Badfinger’s Straight Up album creates a sensation 50 years later

Despite struggles with their record label and crooked manager, power-pop pioneers Badfinger have shattered their landmark Directly album in December 1971.

Swansea in Wales remembers its cursed rockers. In 2013, the city unveiled a plaque for Badfinger frontman Pete Ham. The girl he never met was there.

The four Anglo-American hits of the Anglo-Welsh quartet were also staples of Australian AM radio. At the time, in 1972, these songs were brought together in a special Australasian EP. Two of them thanks Directly; Ham’s ‘Day After Day’ and ‘Baby Blue’.

Ham-Tom Evans’ best-known composition “Without You” has attracted nearly 200 recorded covers, including the 1993 Grand Ballad for Mariah Carey and the soft rock of Australian Air Supply.

There is also a sinister Down Under connection. The manager of the scammer who took on Badfinger – Ham and later Evans committed suicide – also defrauded racing champion Peter Brock.

The 2013 TV hit finale breaking Bad introduced ‘Baby Blue’, popularizing it for a new generation. Here is a band at the top of their game, unraveling three and a half minutes of power-pop euphoria, with Mike Gibbins blasting the drums.

And here’s a British guitarist today, with a serious tutorial on the hooks and harmonies that make him memorable.

“I guess I got what I deserved” Cham confesses, “I made you wait there too long my love.” The atmosphere on Directly is emotional, bittersweet. “I look out of my lonely room” as Ham also has, “day after day”.

Back-up tuner Joey Molland lights up and lights up the proceedings with ‘Sweet Tuesday Morning’.

It was Badfinger’s third album for the struggling Apple Records label The Beatles. The company returned them through three different producers. The one in the middle was the Beatle George Harrison. The Evans-Molland ‘Flying’ has a Beatles feel to it.

Another Beatle, John Lennon, imagined:

“… all people living in peace. You can tell I’m a dreamer. “

With his line “Perfection”, Ham pushes the social conscience of the time in another direction.

More aligned with today’s realpolitik:

“There is no such thing as a good revolution, just power that changes hands.

There is no real perfection, there will be no perfect man.

So listen to my song of life, you don’t need a gun or a knife.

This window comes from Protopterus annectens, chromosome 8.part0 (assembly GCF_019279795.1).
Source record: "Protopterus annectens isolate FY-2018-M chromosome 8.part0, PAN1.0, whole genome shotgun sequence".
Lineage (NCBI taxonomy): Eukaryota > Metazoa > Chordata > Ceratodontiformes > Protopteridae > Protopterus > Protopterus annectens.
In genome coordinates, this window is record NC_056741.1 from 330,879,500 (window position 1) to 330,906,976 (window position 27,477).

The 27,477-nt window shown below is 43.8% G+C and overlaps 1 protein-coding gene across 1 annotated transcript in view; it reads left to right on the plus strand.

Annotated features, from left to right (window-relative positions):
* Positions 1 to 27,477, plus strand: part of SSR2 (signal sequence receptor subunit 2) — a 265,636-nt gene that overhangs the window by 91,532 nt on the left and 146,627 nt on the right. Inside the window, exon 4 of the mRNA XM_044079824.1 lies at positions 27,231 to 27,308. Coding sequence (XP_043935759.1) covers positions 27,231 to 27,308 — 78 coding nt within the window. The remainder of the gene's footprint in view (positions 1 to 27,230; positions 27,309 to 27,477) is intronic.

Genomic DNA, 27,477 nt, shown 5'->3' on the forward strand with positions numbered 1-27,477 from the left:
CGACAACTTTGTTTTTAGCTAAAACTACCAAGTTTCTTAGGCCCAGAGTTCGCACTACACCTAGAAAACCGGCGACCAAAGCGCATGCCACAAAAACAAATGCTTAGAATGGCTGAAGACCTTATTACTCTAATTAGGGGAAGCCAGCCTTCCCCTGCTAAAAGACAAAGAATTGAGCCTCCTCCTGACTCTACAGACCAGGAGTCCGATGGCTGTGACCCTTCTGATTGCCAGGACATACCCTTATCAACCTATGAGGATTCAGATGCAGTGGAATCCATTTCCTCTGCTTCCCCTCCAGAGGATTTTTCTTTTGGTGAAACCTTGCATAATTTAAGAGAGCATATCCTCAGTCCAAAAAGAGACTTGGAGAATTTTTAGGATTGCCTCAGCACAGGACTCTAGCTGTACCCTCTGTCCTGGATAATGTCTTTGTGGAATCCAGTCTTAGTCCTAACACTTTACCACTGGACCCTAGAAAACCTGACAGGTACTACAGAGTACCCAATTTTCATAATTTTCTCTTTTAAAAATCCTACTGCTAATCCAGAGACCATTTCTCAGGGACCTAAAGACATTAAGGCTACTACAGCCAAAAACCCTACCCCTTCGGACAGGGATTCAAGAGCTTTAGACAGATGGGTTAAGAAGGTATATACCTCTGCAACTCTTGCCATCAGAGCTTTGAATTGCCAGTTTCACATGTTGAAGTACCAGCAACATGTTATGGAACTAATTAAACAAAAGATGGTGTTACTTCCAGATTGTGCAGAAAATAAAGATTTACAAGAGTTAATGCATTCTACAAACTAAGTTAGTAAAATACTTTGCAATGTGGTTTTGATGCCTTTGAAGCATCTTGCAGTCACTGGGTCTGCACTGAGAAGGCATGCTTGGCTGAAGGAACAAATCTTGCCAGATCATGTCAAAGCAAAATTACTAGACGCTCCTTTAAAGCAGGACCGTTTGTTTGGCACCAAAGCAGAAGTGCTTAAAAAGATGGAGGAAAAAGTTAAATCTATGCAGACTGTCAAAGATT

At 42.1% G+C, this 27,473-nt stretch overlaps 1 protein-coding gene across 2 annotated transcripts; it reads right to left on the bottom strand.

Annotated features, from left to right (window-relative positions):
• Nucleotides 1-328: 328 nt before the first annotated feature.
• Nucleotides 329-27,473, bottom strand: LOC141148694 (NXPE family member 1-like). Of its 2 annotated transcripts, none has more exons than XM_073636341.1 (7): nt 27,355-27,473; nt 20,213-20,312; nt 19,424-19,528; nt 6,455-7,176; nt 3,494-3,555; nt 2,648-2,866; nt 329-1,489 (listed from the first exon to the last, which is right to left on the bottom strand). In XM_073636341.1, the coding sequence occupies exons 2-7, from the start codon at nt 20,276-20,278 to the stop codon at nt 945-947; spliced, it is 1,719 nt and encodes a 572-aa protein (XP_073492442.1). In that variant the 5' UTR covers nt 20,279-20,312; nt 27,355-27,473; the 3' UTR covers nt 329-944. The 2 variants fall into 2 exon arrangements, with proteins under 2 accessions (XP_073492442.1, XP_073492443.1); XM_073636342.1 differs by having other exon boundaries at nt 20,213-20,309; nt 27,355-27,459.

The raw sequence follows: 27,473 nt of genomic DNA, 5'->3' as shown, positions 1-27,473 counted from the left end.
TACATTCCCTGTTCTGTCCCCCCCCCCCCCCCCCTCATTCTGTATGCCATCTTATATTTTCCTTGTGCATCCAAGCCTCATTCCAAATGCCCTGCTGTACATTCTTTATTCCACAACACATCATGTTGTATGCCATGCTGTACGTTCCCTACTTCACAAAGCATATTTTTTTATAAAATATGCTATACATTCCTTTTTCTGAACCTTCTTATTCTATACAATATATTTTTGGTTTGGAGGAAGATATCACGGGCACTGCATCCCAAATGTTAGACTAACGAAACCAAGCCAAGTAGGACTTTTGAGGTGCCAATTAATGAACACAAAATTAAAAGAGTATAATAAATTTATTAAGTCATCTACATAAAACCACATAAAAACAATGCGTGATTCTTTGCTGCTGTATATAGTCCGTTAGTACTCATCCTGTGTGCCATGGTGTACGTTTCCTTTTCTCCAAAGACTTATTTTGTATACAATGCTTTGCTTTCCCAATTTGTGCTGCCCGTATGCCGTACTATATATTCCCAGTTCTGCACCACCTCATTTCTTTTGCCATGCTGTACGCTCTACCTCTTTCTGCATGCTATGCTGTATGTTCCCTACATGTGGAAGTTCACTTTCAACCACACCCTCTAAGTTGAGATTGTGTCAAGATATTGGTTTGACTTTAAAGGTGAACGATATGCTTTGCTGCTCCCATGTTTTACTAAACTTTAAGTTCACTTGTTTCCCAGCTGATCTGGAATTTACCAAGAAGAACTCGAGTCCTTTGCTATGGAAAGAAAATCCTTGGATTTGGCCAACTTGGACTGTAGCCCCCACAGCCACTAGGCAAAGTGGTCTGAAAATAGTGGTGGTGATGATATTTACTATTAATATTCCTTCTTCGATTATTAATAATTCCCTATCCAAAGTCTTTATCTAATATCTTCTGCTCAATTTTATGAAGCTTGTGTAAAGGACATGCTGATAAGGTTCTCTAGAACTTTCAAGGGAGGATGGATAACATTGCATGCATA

Pop music is full of weird coincidences. A rare cover of ‘Perfection’ comes from another great evil composer – American folkie Tim Hardin (If I Were A Carpenter).

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While Ham’s epic ballad, ‘Name of the Game,’ finds him in an ominous confessional mode:

“Oh comfort me dear brother won’t you tell me what you know

Because somewhere in this painful world is a place I can go.

Oh, don’t refuse me, if you choose me, you will follow my shame.

The passionate opening of the album is “Take It All” by Ham. But Evans ends with “It’s over”: “thank you people, but it’s too much to stay”. Yet they persevered.

Directly was a hit from the first release, including in Australia. Worldwide, it has attracted five dozen LP and CD reissues over the years.

Badfinger’s next and final Apple album was a disappointment. They turned to the American label Warner Records. British producer Chris Thomas brought them back to their best, during the Wish You Were Here sessions in 1974. All four members contributed original songs.

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Although initial sales were promising, Warner abruptly withdrew this album, following a lawsuit. As a result, the group’s contractual and financial frustrations worsened. In early 1975, Ham committed suicide, directly blaming the group’s manager. The group collapsed.

We will never know how Ham would have reacted to the unleashed punk-rock music the following year. We know that power-pop groups resonated in the 1970s, and their echoes still carry today. For example, check out this Spotify list or the new version of Melbourne Perennial Even.

After 1975, Badfinger regrouped intermittently. It wasn’t the same magic. The band’s 1970-74 albums capture their essential songs.

Stephen Saunders is a former public servant, consultant and reviewer for the Canberra Times.

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